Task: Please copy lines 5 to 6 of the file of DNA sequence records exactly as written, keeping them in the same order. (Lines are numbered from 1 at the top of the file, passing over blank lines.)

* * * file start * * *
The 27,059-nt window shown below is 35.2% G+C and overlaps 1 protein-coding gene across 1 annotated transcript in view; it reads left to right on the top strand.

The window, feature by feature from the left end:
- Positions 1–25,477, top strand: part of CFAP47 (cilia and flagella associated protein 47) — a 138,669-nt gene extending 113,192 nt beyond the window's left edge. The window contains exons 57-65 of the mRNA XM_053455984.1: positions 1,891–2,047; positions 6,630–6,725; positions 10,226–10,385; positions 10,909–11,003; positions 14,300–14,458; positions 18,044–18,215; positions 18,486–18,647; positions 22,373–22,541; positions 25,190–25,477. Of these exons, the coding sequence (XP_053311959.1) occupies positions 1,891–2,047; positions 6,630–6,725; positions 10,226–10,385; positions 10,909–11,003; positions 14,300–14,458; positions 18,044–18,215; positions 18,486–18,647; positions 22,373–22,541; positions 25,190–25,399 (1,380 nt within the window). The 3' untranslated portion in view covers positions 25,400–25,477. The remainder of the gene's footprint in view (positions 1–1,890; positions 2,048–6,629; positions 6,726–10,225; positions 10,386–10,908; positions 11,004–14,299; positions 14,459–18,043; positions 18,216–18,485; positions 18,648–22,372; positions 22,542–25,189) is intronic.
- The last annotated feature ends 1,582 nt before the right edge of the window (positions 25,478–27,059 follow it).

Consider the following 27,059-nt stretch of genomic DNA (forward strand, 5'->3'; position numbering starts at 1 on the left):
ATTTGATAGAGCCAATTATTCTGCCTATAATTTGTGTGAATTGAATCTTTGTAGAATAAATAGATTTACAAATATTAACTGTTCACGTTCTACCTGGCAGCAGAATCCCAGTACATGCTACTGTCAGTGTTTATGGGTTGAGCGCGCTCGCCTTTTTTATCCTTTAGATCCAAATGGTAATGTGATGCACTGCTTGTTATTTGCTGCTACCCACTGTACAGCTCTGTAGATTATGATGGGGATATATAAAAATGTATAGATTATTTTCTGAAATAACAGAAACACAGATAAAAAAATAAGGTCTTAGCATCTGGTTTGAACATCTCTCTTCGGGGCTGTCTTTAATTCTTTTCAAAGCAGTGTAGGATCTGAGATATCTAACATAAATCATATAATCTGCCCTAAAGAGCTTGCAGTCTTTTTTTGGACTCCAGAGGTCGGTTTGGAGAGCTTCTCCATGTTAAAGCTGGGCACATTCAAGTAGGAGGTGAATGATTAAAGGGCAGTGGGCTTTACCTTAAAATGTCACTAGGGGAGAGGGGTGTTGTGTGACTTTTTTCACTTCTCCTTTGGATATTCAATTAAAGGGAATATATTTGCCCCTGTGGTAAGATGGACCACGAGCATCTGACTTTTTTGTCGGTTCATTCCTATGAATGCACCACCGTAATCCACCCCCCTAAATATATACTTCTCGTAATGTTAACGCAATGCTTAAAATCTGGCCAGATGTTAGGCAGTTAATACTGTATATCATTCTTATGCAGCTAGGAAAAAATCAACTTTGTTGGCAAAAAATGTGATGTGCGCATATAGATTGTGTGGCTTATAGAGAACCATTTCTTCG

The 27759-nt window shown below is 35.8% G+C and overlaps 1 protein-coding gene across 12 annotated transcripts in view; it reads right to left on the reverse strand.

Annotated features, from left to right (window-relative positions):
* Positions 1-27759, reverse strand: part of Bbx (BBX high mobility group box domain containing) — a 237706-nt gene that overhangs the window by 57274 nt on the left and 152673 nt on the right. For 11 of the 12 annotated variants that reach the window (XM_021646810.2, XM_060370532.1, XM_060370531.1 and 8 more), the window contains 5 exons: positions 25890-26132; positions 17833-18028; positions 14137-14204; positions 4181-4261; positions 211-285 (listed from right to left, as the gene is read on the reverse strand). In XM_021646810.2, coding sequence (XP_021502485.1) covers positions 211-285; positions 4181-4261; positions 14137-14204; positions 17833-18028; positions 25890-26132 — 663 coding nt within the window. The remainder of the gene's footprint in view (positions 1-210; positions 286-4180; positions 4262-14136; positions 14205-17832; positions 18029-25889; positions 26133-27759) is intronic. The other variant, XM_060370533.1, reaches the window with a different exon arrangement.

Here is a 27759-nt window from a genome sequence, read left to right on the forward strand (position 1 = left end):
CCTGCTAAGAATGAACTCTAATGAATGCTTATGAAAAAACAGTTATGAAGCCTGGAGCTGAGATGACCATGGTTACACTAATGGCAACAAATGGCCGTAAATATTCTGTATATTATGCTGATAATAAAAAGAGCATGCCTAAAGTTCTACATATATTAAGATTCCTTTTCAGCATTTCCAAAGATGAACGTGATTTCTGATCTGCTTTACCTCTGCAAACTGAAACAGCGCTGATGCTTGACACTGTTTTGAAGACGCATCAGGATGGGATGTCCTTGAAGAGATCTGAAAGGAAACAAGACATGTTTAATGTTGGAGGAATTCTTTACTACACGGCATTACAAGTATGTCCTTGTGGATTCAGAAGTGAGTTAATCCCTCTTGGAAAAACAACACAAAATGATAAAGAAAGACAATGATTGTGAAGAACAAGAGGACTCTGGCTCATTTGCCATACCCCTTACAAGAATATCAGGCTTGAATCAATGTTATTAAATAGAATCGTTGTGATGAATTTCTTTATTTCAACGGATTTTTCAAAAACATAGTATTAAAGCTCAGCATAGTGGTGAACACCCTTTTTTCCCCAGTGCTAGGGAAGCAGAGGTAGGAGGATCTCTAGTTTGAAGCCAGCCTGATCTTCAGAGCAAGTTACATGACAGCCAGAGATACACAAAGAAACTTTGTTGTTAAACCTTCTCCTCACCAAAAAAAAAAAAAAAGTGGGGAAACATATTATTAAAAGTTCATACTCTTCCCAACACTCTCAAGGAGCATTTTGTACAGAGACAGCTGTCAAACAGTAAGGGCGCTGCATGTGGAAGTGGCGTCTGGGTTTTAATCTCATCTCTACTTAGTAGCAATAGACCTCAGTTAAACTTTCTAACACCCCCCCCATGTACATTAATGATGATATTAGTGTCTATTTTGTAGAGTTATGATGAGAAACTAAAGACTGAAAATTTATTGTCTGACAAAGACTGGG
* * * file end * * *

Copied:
Consider the following 27,059-nt stretch of genomic DNA (forward strand, 5'->3'; position numbering starts at 1 on the left):
ATTTGATAGAGCCAATTATTCTGCCTATAATTTGTGTGAATTGAATCTTTGTAGAATAAATAGATTTACAAATATTAACTGTTCACGTTCTACCTGGCAGCAGAATCCCAGTACATGCTACTGTCAGTGTTTATGGGTTGAGCGCGCTCGCCTTTTTTATCCTTTAGATCCAAATGGTAATGTGATGCACTGCTTGTTATTTGCTGCTACCCACTGTACAGCTCTGTAGATTATGATGGGGATATATAAAAATGTATAGATTATTTTCTGAAATAACAGAAACACAGATAAAAAAATAAGGTCTTAGCATCTGGTTTGAACATCTCTCTTCGGGGCTGTCTTTAATTCTTTTCAAAGCAGTGTAGGATCTGAGATATCTAACATAAATCATATAATCTGCCCTAAAGAGCTTGCAGTCTTTTTTTGGACTCCAGAGGTCGGTTTGGAGAGCTTCTCCATGTTAAAGCTGGGCACATTCAAGTAGGAGGTGAATGATTAAAGGGCAGTGGGCTTTACCTTAAAATGTCACTAGGGGAGAGGGGTGTTGTGTGACTTTTTTCACTTCTCCTTTGGATATTCAATTAAAGGGAATATATTTGCCCCTGTGGTAAGATGGACCACGAGCATCTGACTTTTTTGTCGGTTCATTCCTATGAATGCACCACCGTAATCCACCCCCCTAAATATATACTTCTCGTAATGTTAACGCAATGCTTAAAATCTGGCCAGATGTTAGGCAGTTAATACTGTATATCATTCTTATGCAGCTAGGAAAAAATCAACTTTGTTGGCAAAAAATGTGATGTGCGCATATAGATTGTGTGGCTTATAGAGAACCATTTCTTCG